What is a Credit Union?
9 frequently asked questions answered
According to the Bank of England (BoE), just over 1.9 million UK adults were members of a credit union in 2020.
In 2021, there are still millions of us who have no idea what a credit union is, how to join one or what the benefits are, so in this article, we answer 9 frequently asked questions about credit unions in the UK to help you learn more and make an informed decision, including:
- What is a credit union?
- What do credit unions do?
- How does a credit union work?
- Can anybody join a credit union?
- What products do credit unions offer?
- What are the best credit unions to join?
- Is a credit union better than a bank?
- Should I join a credit union?
- Is it good to be a credit union member?
A credit union is a non-profit cooperative that offers its mutual members savings or loans and other financial services, where no profits are paid to third-party shareholders, thus offering its members a fairer form of finance.
Credit unions have been around for over 50 years and historically, they used to be more niche, community-based schemes. One of the first credit unions was “Hornsey Co-operative Credit Union”, which was set up by a group of West Indian immigrants who struggled to get loans from regular UK banks or building societies.
Fast forward 50 years and there are now many more credit union options available for people in the UK that all maintain the same underlying ethos as those who started in the 1960s; memberships are still based on common interests and associations like having similar employment or residing or working in the same area as other members.
Credit Unions help members regulate and control their finances by encouraging members to save money but borrowing from a credit union is limited to what a member can afford to pay.
By pooling together members’ savings, unions can offer cooperative loans to members who need one, at much lower interest rates than most traditional lenders.
Credit unions fairly and equally share any financial windfalls amongst their members by paying dividends into their savings accounts, should they have a successful financial year.
In addition to current and savings accounts or loans, many credit unions offer other types of financial products to their members (see FAQ 5).
Credit unions are run and owned by their members, which means that all financial benefits are ploughed back into the union to benefit the members rather than external shareholders.
All union members are encouraged to save money and payments can be made to savings accounts via:
Payroll or benefit direct accounts
PayPoint or PayZone
Standing order or direct debit
Cash at local collection points
Any interest accrued in a financial year will directly benefit members who will receive a dividend on their savings.
There is a common misconception that credit unions are only for people who are struggling financially, but anyone in the UK can join a credit union, as long as they have something in common with other members like:
- Working or living in the same area
- Working in the same industry or for the same employer
- Belonging to the same trade union, church or similar association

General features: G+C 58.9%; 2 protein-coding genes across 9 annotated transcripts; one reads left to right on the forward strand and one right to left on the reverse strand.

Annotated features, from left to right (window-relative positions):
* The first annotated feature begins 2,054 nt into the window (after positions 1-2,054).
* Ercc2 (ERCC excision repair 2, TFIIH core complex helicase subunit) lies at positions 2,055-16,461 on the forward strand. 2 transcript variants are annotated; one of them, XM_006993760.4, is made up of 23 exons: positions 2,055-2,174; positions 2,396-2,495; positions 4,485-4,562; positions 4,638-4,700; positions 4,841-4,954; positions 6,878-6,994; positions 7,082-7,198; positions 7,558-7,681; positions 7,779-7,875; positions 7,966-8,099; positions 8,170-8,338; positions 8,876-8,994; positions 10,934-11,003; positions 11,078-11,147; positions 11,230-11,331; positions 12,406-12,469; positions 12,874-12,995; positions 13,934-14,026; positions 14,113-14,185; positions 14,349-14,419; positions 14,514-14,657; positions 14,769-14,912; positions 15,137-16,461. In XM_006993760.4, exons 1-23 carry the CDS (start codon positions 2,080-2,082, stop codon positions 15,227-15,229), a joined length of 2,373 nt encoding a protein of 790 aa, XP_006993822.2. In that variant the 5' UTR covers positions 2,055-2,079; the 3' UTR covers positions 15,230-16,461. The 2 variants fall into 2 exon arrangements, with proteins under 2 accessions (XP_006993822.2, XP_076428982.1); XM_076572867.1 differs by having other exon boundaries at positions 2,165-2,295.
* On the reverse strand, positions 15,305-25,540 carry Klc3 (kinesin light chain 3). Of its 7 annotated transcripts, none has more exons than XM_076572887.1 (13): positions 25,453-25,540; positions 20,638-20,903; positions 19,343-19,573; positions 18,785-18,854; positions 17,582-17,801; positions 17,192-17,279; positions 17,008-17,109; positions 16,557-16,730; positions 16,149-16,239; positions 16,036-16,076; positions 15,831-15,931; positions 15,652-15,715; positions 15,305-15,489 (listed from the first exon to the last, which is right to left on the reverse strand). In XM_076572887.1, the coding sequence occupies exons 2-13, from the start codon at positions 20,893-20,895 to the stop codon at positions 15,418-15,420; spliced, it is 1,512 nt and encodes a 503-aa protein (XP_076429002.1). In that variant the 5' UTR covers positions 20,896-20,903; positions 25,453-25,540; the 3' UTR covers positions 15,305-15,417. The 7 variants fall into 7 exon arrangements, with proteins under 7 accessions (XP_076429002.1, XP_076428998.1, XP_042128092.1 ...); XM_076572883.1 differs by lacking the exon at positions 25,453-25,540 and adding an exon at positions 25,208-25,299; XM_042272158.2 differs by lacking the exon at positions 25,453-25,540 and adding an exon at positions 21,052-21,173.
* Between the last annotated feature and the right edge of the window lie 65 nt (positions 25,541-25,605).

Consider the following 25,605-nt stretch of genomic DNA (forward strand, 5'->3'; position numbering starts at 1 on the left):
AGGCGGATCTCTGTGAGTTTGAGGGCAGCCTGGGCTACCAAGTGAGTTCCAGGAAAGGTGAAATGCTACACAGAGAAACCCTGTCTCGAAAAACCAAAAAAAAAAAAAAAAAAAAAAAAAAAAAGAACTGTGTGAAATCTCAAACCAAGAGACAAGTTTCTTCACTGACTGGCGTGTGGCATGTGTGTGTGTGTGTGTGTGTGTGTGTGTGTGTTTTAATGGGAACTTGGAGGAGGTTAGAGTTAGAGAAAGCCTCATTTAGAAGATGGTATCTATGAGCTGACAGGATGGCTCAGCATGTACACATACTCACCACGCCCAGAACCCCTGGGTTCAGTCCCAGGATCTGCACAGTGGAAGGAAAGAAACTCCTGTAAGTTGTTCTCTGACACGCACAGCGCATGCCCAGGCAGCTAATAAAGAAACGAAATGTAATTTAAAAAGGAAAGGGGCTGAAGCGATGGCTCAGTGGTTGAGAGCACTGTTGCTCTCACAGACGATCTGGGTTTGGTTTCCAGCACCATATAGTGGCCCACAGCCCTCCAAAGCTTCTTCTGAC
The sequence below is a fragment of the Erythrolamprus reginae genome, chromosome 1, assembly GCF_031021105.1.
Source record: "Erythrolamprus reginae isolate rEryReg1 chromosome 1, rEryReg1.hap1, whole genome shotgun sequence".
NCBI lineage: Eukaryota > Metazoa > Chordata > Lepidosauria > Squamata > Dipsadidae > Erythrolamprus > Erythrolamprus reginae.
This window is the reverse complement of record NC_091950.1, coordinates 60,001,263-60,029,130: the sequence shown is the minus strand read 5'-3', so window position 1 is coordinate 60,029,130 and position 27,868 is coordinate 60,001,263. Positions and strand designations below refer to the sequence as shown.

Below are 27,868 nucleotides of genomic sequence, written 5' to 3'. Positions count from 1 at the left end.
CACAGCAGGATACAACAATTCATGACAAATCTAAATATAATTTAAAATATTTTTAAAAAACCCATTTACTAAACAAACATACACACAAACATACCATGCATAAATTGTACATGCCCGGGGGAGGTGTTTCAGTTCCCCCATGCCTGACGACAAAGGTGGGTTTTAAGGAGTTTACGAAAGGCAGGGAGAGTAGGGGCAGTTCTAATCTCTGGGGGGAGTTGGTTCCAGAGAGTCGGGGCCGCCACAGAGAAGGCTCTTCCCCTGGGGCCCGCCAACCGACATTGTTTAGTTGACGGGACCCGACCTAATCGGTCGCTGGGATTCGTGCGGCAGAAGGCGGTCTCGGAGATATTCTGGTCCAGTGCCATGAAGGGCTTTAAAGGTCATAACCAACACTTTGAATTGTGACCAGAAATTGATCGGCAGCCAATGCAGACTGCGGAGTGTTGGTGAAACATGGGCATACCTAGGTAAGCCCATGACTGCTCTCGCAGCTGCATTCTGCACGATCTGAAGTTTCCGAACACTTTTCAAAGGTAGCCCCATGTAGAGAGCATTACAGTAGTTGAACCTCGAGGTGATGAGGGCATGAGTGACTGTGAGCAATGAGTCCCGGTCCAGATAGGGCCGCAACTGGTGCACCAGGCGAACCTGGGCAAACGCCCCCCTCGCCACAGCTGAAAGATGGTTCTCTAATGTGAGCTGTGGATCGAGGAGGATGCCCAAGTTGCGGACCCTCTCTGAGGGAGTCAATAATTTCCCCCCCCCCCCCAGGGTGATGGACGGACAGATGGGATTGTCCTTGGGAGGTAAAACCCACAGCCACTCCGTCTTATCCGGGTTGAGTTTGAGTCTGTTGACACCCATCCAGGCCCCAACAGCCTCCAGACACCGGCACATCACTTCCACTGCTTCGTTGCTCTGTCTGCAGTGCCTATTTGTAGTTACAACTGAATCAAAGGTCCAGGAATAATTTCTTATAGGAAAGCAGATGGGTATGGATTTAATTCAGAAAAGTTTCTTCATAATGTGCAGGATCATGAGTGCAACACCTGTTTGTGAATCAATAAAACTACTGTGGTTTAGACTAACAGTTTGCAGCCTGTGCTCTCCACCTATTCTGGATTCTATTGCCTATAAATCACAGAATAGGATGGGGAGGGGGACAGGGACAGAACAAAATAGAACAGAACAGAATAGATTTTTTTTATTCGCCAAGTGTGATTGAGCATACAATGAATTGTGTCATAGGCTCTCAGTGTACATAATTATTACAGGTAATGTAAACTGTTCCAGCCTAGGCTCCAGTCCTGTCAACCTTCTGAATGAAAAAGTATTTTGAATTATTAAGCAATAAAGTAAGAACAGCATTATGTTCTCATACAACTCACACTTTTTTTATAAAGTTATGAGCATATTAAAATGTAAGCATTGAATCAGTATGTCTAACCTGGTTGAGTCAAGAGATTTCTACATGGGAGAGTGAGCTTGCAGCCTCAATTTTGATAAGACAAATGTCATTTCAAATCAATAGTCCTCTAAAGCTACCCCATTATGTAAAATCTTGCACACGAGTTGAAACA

Also, you do not have to be an individual to join; organisations can join too and there are usually no credit checks on membership applicants, although the usual credit checks will be made on members applying for a loan.
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Products that credit unions offer can include:
Savings and current accounts
Loans and mortgages
Prepaid debit cards
The best (and only) credit unions you can join are ones where you share a common bond with other members (i.e. the location you live or work in, etc).
We recommend searching for eligible credit unions on the ‘Find Your Credit Union’ website that was set up by The Association of British Credit Unions Limited (ABCUL). On this site, you can search for credit unions by location, employment or association memberships to find unions you’re able to join.
Credit unions can be better than a bank insofar as credit union accounts tend to offer higher interest rates but cheaper loans and services.
However, banks tend to offer a larger variety of services, advanced technology (like apps) and easier access (more locations) than credit unions.
If you compare interest rates for credit union savings accounts or credit union loans to the interest rates on accounts and loans offered by traditional banks and building societies, you’ll see why joining a credit union is a good idea.
Free credit union life insurance is another ‘Brucie bonus’ that some credit unions offer their valued members.
And, just like any regular bank account, a credit union account offers the same level of protection as any other financial institution, protecting up to £85,000 per person, per financial institution, under the Financial Services Compensation Scheme (FSCS).
Being a credit union member is good for:
Saving money ethically
Being part of a community
What’s not to like?!
In fact, it’s difficult to find something bad to say about being a credit union member. To be really picky, we concede that traditional lenders have more product choice, accessible locations and online services so you may want to do plenty of other research before making a final decision.
Also, saving with a credit union is usually limited to £10,000 to £15,000 (or less).